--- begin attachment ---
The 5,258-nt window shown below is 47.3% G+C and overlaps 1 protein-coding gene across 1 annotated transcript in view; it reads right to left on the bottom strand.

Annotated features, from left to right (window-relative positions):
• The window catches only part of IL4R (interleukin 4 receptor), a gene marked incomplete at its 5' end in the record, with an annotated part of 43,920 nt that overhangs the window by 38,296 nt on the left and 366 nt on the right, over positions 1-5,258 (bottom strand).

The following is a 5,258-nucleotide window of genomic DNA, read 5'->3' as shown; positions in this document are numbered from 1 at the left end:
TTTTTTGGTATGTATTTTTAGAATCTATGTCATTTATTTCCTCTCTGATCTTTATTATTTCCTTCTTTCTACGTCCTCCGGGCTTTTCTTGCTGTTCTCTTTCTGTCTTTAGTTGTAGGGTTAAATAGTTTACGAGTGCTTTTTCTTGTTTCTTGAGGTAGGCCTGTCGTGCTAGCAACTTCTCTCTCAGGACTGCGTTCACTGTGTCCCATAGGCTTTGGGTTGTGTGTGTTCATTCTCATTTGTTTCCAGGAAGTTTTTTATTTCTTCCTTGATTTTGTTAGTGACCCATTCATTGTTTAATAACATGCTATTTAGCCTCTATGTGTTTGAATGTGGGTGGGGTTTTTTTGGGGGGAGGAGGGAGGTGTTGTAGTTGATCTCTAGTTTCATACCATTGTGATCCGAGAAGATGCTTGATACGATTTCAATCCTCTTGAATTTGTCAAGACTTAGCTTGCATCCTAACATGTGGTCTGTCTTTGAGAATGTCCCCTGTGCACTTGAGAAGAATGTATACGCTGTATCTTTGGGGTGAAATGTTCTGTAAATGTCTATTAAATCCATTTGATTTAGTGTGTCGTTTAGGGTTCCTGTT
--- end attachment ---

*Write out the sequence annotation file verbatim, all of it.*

The 5,258-nt window shown below is 47.3% G+C and overlaps 1 protein-coding gene across 1 annotated transcript in view; it reads right to left on the bottom strand.

Annotated features, from left to right (window-relative positions):
• The window catches only part of IL4R (interleukin 4 receptor), a gene marked incomplete at its 5' end in the record, with an annotated part of 43,920 nt that overhangs the window by 38,296 nt on the left and 366 nt on the right, over positions 1-5,258 (bottom strand).

The following is a 5,258-nucleotide window of genomic DNA, read 5'->3' as shown; positions in this document are numbered from 1 at the left end:
TTTTTTGGTATGTATTTTTAGAATCTATGTCATTTATTTCCTCTCTGATCTTTATTATTTCCTTCTTTCTACGTCCTCCGGGCTTTTCTTGCTGTTCTCTTTCTGTCTTTAGTTGTAGGGTTAAATAGTTTACGAGTGCTTTTTCTTGTTTCTTGAGGTAGGCCTGTCGTGCTAGCAACTTCTCTCTCAGGACTGCGTTCACTGTGTCCCATAGGCTTTGGGTTGTGTGTGTTCATTCTCATTTGTTTCCAGGAAGTTTTTTATTTCTTCCTTGATTTTGTTAGTGACCCATTCATTGTTTAATAACATGCTATTTAGCCTCTATGTGTTTGAATGTGGGTGGGGTTTTTTTGGGGGGAGGAGGGAGGTGTTGTAGTTGATCTCTAGTTTCATACCATTGTGATCCGAGAAGATGCTTGATACGATTTCAATCCTCTTGAATTTGTCAAGACTTAGCTTGCATCCTAACATGTGGTCTGTCTTTGAGAATGTCCCCTGTGCACTTGAGAAGAATGTATACGCTGTATCTTTGGGGTGAAATGTTCTGTAAATGTCTATTAAATCCATTTGATTTAGTGTGTCGTTTAGGGTTCCTGTT